How to Make the Best Homemade Hamburger Buns
Learn how to make the best homemade hamburger buns ever! These buns are pillowy soft, yet firm enough to hold up to even the juiciest hamburger or the sloppiest sloppy joe.
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Homemade Hamburger Buns
You can certainly buy hamburger buns at the grocery store. However, just as I have shared with you in my how to make homemade sandwich bread recipe video, you can make pretty much make any type of supermarket bread at home.
And what you make at home will be fresher, tastier, and healthier. Your homemade hamburger buns will contain simple ingredients like:
- Flour (Your choice!)
These are all ingredients you can pronounce. Plus, the best ingredient in anything you make homemade is love!
Pillowy Soft Yet Substantial
This recipe for homemade hamburger buns creates a bread that is pillowy soft on the inside but is substantial enough to hold a large hamburger without falling apart or becoming a mushy mess.
And speaking of hamburgers…
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White or Whole Wheat Hamburger Buns
This recipe for hamburger buns is well suited for beginners, since you can choose from one of the following easy-to-find flours:
- All-purpose flour (also referred to as white flour or plain flour)
- Bread flour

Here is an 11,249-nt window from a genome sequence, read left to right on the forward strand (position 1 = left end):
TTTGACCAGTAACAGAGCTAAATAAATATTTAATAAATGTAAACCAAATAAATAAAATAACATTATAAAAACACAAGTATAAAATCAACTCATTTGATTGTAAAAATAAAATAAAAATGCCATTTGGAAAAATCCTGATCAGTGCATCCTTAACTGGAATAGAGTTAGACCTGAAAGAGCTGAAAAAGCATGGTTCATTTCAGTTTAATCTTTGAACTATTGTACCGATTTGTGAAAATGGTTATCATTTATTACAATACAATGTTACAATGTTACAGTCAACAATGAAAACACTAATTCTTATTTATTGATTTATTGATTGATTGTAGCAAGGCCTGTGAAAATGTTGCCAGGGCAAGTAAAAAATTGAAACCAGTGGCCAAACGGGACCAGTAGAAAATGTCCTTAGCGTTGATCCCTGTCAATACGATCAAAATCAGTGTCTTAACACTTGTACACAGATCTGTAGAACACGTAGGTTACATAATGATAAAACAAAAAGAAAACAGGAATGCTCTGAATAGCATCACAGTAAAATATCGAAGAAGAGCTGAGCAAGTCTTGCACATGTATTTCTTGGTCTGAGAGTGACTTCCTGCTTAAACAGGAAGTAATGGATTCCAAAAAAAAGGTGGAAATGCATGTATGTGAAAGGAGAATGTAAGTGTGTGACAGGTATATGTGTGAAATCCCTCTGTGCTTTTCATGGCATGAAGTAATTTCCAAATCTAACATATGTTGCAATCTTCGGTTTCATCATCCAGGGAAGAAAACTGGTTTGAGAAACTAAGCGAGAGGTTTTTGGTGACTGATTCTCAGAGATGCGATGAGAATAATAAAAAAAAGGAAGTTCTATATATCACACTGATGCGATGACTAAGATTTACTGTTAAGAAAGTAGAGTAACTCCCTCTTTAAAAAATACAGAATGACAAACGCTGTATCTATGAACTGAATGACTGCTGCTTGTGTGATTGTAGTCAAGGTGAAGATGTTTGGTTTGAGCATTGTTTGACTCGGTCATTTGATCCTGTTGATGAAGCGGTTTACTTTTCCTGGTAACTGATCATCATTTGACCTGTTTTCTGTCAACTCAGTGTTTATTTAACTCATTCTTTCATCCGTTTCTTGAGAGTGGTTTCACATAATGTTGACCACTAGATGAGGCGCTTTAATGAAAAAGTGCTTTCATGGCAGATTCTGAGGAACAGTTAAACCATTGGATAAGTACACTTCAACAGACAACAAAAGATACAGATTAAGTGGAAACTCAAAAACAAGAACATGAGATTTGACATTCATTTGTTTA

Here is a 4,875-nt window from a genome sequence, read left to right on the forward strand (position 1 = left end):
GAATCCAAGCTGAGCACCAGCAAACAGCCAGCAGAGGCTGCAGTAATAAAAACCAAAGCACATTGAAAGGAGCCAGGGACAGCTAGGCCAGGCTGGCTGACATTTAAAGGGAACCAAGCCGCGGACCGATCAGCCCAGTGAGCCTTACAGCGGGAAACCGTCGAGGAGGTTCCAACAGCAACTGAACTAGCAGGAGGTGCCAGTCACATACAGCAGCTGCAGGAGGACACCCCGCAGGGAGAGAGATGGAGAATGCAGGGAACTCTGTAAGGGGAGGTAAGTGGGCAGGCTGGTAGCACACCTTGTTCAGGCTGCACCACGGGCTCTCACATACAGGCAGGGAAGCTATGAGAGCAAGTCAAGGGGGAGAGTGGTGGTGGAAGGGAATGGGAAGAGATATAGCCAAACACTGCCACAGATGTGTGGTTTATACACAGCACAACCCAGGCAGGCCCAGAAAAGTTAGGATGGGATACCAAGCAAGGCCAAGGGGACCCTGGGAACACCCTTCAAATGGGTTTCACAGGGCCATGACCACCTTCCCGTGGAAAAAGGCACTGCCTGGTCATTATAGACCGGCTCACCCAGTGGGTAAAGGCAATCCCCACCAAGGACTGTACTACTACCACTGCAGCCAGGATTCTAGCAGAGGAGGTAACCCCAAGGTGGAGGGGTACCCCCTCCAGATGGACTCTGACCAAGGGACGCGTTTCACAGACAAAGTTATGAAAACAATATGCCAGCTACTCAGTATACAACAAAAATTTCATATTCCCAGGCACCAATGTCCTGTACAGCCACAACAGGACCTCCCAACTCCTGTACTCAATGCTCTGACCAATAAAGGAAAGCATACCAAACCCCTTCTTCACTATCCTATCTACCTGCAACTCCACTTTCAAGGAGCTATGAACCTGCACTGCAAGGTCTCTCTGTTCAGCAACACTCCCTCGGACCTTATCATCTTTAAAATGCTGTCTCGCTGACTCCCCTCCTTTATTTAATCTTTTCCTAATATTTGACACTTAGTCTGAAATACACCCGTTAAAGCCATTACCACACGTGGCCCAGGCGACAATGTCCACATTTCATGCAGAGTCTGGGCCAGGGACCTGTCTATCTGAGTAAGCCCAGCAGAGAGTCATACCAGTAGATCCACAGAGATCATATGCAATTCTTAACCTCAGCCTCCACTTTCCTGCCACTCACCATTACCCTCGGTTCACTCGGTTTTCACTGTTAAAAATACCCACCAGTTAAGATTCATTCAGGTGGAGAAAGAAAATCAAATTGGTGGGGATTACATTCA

Both of these flours have the bran and the germ sifted out of them, and you can find them at almost any grocery store.
Using Whole Grain Flours
If you decide that you want to try your hand at making whole-grain hamburger buns, you can easily use one of these flours in place of some or all of the all-purpose or bread flour:
- Whole wheat flour
- Ancient whole grain flours
In the printable recipe below, I share how to make the modifications necessary when baking with whole grains.
Start with Flour or Whole Grains
In my recipe video, I show you two ways to start making homemade hamburger buns using:
- Whole grains, milled into fresh flour using a grain mill, and then sifted to make a homemade all-purpose flour; or
- All-purpose flour, available at pretty much any grocery store.
Check the timestamps in my video description to go directly to the video section where you’d like to start. For example, if you already have all-purpose flour, you can hop to the “Ingredients for Hamburger Buns” section.
If you start with whole grain, this video provides a step-by-step tutorial to show you how to use the Mockmill grain grinder using whatever whole grains you choose. I also show you how to sift out some of the bran and the germ using a mesh strainer and a baker’s sifter (or flour sifter).
Using a Mesh Strainer or Baker’s Sifter
When using a standard mesh strainer, you will sift out a little less than half a cup of bran and germ from your freshly milled flour. When you re-sift the flour using a baker’s sifter that has a tighter mesh, you will sift out an additional amount of bran and germ equally, a little less than one cup.
Don’t worry if you don’t have a baker’s sifter. You can re-sift your flour using your standard mesh strainer, and you will increase the amount of bran and germ that you are able to sift out of the flour. Of course, it won’t be as much as what you can sift out using a baker’s sifter, but you will still create a flour that will bake up lighter than a 100% whole grain flour.
After you sift out as much of the bran and germ as you can, you’ll create a homemade all-purpose flour that you will use in the hamburger buns recipe.
Grind Your Own Flour with the Mockmill